• 9.

    Recipient’s utterances after self-disclosure in the first meeting contact situation

    Oh, Hyun-Young | 2017, (54) | pp.139~153 | number of Cited : 3
    Abstract
    In this research, I discuss recipient speech of Korean Japanese learners (KJs, hereafter), which they deploy after their self-disclosure in the contacting situation. Based on申 (2006), I categorized recipient's speech into information acceptance (inheritance, laugh, repetition), information exchange (information request, information provision) and information empathy (facts, impressions, opinions). First, with regard to the acceptance of information, native speakers of Japanese (Js, hereafter) used back-channeling most frequently, and KJs used laugh second most frequently after the most frequent use of listener reponse while they used this speech category twice as many as Js. As for the information exchange, Js requested information mainly within the contents of the conversation partner's self-disclosure to the extent that can be expected. On the other hand KJs tended to request the contents more deeply than the level the conversation partner provided during his/her self-disclosure. In the case of information empathy, KJs showed a higher frequency than Js in all the items. KJ tended not to deploy responsive utterances, but rather expressed impressions of the partner’s self-disclosure and responded with empathic utterances. From these results, it became clear that there are differences in the utterance of recipients after self-disclosure of KJs and Js.
  • 10.

    Study on the formation process of contemporary Japanese school grammar: Focusing on the part-of-speech name and classification system

    Youngmin Yun | 2017, (54) | pp.155~168 | number of Cited : 0
    Abstract PDF
    The purpose of this paper is to show the linguistic negotiation relationship with the Japanese grammar book, which is found in the systematization of modern Korean grammar. First of all, the part of speech which appeared in the modern Japanese grammar book is explored. Focusing on the name and classification system, this paper explores the process of establishing the contemporary Japanese school grammar. Japanese grammar education has been classified as "colloquialism method" and "literal grammar law" before the full-fledged pronunciation movement of the 1910s emerged since the school system was released in 1872. In addition to this, Hashimoto's grammatical point of view is being sought for an eclectic position of "nationalism" and "Western studies" established by Fumihiko Otsuki in the 1890s. Such a viewpoint has been publicized through Matsushita, Yamada and Tokieda who led contemporary Japanese grammar. This review focuses on Japanese grammar books published from the 19th century to the 20th century, such as the Meiji, Taisho and Showa periods, and observed the flow of part of speech and classification of Japanese. And I explore how this grammar book affected the establishment of Japanese school grammar. As a result, the part-of-speech classification form of Japanese school grammar has appeared since the 1700's, and the original form was presented by Hashimoto while the viewpoints of "體・用" and "言・辭" were compatible. However, it was found that early concepts and forms of Hashimoto's part-of-speech classification system can be already confirmed by Okakura Yoshizaburo's 1891 "New Japanese Bibliography" which is a so-called eclectic grammar book.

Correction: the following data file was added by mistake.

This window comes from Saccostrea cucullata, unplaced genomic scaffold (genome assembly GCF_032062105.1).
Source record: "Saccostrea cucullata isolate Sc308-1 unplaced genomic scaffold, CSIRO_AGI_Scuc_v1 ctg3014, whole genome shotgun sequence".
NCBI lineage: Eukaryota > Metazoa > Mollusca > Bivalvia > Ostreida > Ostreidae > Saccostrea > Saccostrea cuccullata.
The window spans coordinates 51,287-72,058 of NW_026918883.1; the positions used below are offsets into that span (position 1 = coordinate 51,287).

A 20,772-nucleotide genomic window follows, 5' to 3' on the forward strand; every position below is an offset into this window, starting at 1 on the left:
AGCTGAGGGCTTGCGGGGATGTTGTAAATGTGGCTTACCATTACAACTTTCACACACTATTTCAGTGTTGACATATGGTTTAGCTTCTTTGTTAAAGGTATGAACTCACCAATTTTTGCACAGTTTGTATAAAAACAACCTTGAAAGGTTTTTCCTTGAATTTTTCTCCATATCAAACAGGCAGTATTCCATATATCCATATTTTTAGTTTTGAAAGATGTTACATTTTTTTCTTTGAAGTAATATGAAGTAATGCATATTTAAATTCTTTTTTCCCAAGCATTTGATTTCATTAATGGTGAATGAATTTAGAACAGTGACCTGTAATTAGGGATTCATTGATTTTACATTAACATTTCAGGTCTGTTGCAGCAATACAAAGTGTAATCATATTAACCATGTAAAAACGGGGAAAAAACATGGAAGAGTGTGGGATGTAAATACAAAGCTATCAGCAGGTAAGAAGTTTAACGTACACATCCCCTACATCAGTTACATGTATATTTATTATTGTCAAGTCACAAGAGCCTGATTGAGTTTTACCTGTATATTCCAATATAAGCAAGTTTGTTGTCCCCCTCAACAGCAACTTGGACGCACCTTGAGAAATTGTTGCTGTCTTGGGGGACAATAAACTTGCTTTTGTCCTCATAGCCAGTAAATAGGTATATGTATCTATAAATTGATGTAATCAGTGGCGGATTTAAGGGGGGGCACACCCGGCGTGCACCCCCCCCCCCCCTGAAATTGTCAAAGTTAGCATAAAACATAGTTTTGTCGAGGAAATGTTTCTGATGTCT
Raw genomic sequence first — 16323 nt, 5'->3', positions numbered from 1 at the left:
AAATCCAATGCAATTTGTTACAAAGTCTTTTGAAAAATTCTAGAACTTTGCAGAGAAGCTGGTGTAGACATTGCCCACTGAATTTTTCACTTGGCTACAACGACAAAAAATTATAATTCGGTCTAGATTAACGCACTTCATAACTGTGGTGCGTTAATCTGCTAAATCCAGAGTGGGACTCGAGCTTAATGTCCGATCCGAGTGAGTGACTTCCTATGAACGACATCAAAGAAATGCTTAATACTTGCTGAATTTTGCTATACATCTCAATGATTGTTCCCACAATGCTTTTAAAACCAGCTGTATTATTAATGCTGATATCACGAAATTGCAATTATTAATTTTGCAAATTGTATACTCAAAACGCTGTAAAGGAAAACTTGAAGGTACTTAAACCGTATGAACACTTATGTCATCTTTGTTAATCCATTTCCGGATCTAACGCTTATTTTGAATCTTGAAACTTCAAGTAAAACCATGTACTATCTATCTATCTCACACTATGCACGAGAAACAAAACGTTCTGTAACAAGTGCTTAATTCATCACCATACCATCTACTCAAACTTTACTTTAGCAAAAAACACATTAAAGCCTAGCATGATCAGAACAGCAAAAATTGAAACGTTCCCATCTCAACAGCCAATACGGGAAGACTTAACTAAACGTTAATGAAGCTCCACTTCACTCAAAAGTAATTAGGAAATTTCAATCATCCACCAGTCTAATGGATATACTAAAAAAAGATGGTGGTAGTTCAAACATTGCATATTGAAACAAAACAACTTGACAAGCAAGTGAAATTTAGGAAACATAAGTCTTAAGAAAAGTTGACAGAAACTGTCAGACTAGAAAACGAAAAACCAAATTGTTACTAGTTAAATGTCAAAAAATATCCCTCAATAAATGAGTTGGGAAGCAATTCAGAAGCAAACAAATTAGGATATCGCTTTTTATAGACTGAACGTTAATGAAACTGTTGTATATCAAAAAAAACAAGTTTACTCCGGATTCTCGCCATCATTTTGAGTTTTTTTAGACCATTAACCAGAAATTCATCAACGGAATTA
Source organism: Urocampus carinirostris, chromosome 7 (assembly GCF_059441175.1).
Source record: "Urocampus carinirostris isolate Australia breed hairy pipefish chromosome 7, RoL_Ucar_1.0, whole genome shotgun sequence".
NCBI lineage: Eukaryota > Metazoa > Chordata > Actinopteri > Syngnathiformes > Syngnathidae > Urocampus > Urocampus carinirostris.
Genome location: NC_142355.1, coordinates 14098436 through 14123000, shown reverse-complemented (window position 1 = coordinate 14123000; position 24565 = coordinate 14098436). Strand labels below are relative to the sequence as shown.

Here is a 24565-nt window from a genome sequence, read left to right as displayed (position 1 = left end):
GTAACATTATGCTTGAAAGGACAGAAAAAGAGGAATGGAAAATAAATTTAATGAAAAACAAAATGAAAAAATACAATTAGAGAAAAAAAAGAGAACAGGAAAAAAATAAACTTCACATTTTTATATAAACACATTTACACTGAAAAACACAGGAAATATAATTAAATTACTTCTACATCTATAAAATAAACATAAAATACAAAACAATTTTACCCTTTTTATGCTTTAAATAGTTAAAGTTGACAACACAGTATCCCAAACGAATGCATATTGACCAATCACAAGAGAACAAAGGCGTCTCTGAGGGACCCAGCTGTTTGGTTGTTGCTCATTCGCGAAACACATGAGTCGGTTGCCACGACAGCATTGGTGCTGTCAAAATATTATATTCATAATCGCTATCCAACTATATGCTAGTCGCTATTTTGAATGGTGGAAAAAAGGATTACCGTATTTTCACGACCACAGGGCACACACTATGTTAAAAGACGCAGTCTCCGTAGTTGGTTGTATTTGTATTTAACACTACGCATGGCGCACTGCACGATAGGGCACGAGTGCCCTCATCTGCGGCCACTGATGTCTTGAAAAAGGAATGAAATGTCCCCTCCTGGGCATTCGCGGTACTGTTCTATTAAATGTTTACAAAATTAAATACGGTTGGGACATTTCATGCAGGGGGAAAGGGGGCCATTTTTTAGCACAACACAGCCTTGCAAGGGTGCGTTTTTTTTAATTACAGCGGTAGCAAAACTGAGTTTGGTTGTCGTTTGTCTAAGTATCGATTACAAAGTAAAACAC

• 11.

    On the types of multi-sound characters in Old Chinese: Focusing on initials

    Lee, Kyong Chul | Oh, Chae Hyun | 2017, (54) | pp.169~188 | number of Cited : 5
    Abstract PDF